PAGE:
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Ethical India: The Political Thought of Abdul Ghaffar Khan
Dr. Amar Sohal
University of Cambridge

About the talk

Prior to Partition in 1947, the anticolonial leader Abdul Ghaffar Khan believed that Muslim self-statement at the regional level could produce an inclusive, secular nationalism in India. Universalizing his Pashtun inheritance for India and the world, Ghaffar Khan made a politics of honour and obligation the foundation for an ethical reciprocity between Muslim Pashtuns and Hindu Hindustanis. His endorsement of Nehruvian socialism enhanced this contemporary, civic orientation of his Indian nationalism. Moreover, the presence of neighbouring Afghanistan, with its large Pashtun population, meant that historical inheritance was unable to decisively award modern Indian nationality to Pashtuns. And yet, this did not prevent Ghaffar Khan from indulging in ancient history and making his Frontier the origin of India. This only reinforced his counterintuitive argument that this periphery was, in fact, the centre of a non-violent, progressive India. He strengthened this claim further by cutting through colonial India’s sectarian politics to frame his national question not in religious but in explicitly secular terms: were Pashtuns Indians or Afghans? Ultimately, only the tumultuous event of Partition could undo their secular exceptionalism.

About the speaker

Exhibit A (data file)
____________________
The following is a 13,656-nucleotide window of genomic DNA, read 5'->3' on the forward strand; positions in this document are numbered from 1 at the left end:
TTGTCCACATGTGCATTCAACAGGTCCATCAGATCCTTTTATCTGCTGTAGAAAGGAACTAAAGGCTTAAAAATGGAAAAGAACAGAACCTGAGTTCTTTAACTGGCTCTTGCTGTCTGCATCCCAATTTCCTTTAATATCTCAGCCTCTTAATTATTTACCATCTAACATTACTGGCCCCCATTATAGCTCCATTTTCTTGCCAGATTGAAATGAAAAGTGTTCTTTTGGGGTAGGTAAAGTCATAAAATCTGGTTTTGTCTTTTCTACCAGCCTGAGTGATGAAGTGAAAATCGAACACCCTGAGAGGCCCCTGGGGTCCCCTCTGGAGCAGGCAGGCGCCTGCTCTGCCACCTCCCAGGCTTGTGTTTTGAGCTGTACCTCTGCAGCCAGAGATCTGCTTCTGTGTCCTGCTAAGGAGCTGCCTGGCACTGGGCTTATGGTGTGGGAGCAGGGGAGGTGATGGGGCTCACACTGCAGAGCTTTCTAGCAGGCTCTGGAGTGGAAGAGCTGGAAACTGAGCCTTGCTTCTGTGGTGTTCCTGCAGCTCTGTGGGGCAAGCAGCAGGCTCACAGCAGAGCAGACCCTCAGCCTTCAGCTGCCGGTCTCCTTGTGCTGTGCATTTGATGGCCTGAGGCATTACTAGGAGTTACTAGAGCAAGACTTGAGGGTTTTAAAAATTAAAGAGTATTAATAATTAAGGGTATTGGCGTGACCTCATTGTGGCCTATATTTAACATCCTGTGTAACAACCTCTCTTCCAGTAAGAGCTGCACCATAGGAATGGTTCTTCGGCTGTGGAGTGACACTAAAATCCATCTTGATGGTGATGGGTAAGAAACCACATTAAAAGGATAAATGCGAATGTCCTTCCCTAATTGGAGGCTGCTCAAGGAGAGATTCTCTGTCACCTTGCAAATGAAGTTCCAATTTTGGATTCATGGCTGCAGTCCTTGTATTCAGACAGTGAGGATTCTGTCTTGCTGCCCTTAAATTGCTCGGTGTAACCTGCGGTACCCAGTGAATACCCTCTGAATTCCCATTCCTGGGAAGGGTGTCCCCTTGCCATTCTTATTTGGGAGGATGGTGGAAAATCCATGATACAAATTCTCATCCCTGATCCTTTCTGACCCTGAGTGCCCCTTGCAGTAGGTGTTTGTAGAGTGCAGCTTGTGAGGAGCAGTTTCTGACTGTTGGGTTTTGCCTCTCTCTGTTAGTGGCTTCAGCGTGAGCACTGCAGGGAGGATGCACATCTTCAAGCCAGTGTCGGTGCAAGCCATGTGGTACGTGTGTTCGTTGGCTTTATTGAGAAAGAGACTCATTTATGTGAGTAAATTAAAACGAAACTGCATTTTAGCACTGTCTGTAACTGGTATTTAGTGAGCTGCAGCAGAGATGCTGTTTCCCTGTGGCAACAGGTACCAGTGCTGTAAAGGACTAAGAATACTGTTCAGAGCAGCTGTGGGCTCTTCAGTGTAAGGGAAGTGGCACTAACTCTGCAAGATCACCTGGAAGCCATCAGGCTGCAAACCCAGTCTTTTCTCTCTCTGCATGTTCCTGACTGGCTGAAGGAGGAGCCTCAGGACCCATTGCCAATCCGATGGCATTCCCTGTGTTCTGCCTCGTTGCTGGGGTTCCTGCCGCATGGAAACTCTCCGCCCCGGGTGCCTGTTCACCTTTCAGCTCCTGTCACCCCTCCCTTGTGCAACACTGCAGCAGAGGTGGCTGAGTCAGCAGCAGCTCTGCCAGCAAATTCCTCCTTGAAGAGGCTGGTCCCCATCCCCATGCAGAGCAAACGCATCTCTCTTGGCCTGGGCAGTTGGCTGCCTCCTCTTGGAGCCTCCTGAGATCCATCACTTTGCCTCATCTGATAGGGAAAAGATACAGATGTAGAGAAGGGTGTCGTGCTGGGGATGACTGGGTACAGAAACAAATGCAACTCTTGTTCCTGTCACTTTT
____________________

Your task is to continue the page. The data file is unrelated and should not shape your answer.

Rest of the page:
Amar Sohal is an Early-Career Research Fellow in Politics and International Studies at the University of Cambridge. As an intellectual historian of modern India and Pakistan, he is interested in those ideas that continue to shape contemporary politics in both countries. His research focuses on anti-colonial nationalism, religious politics, and the secular state. Amar’s work contributes to an emerging scholarship committed to understanding figures from India’s anti-colonial struggle as political thinkers. It seeks, therefore, to not only fill a historiographical void, but to use this neglected thought to participate in a present-day discussion about the political in South Asia. Amar read History at University College London before going to Balliol College, Oxford for a MSt in South Asian History and Hindi Literature. In 2019, he completed his DPhil in History at Merton College, Oxford under the supervision of Professor Faisal Devji. He has since revised his dissertation for a monograph, The Muslim Secular: Parity and the Politics of India’s Partition (OUP, 2023). It examines the political thought of three eminent Indian Muslim nationalists of the twentieth century—Abul Kalam Azad, Sheikh Abdullah, and Abdul Ghaffar. Khan. Amar argues for the presence of a distinct Muslim secularity within the grander intellectual family of secular Indian nationalism.